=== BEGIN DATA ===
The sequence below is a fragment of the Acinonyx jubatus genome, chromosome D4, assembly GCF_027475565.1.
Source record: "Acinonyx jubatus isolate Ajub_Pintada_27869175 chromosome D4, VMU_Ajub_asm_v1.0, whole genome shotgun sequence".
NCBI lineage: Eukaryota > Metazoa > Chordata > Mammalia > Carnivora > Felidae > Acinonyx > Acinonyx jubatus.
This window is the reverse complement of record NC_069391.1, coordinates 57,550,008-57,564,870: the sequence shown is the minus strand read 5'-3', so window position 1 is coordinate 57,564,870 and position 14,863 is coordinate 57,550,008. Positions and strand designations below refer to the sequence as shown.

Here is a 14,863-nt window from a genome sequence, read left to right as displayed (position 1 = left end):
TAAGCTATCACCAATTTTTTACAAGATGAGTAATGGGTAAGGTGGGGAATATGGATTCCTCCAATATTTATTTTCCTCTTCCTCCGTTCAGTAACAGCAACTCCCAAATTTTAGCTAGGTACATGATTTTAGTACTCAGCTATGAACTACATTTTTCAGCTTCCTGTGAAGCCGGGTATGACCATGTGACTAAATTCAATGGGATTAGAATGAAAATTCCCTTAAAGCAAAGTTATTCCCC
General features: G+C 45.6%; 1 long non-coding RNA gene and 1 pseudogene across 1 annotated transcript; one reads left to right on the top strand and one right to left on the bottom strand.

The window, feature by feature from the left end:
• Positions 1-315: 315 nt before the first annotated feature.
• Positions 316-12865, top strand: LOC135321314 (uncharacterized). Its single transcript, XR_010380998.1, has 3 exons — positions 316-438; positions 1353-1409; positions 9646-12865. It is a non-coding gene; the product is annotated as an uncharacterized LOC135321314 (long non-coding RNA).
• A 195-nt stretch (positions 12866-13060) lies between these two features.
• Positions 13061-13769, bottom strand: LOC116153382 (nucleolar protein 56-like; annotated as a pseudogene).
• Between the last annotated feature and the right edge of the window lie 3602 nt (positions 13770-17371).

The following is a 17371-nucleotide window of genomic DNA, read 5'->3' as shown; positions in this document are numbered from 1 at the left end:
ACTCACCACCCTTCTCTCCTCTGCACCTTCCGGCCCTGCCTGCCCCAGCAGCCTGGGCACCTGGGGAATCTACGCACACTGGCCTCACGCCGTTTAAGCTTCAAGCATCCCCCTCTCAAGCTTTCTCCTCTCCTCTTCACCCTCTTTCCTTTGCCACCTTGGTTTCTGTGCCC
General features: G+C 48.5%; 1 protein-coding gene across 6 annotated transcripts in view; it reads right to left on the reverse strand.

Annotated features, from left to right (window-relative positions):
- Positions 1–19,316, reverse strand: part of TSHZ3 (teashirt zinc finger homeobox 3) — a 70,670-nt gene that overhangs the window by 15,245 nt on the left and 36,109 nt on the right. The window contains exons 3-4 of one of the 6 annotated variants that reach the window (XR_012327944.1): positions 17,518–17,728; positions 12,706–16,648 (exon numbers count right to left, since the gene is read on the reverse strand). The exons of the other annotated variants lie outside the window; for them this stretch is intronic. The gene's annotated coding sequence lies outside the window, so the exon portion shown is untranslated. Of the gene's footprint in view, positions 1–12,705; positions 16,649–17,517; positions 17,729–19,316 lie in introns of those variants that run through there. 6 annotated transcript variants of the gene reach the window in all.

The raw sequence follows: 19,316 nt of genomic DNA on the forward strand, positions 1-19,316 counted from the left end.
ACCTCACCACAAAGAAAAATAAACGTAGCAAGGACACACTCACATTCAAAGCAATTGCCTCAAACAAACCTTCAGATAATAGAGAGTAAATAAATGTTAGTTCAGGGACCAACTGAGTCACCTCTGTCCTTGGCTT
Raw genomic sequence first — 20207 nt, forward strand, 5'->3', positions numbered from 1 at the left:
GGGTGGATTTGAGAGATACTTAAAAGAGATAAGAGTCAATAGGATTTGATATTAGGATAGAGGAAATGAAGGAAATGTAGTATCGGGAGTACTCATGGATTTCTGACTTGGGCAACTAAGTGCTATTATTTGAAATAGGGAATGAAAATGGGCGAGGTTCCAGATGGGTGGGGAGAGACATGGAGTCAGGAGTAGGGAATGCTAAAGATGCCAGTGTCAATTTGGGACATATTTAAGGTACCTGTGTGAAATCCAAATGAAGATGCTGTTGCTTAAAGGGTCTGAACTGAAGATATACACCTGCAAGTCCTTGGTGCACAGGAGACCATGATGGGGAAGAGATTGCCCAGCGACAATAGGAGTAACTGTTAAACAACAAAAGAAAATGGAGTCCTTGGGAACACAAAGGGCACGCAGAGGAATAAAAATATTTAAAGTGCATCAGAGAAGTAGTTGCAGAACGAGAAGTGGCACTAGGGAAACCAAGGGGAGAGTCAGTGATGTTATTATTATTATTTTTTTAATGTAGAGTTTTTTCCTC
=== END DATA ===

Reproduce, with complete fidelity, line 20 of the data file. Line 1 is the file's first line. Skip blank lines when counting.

ACCTCACCACAAAGAAAAATAAACGTAGCAAGGACACACTCACATTCAAAGCAATTGCCTCAAACAAACCTTCAGATAATAGAGAGTAAATAAATGTTAGTTCAGGGACCAACTGAGTCACCTCTGTCCTTGGCTT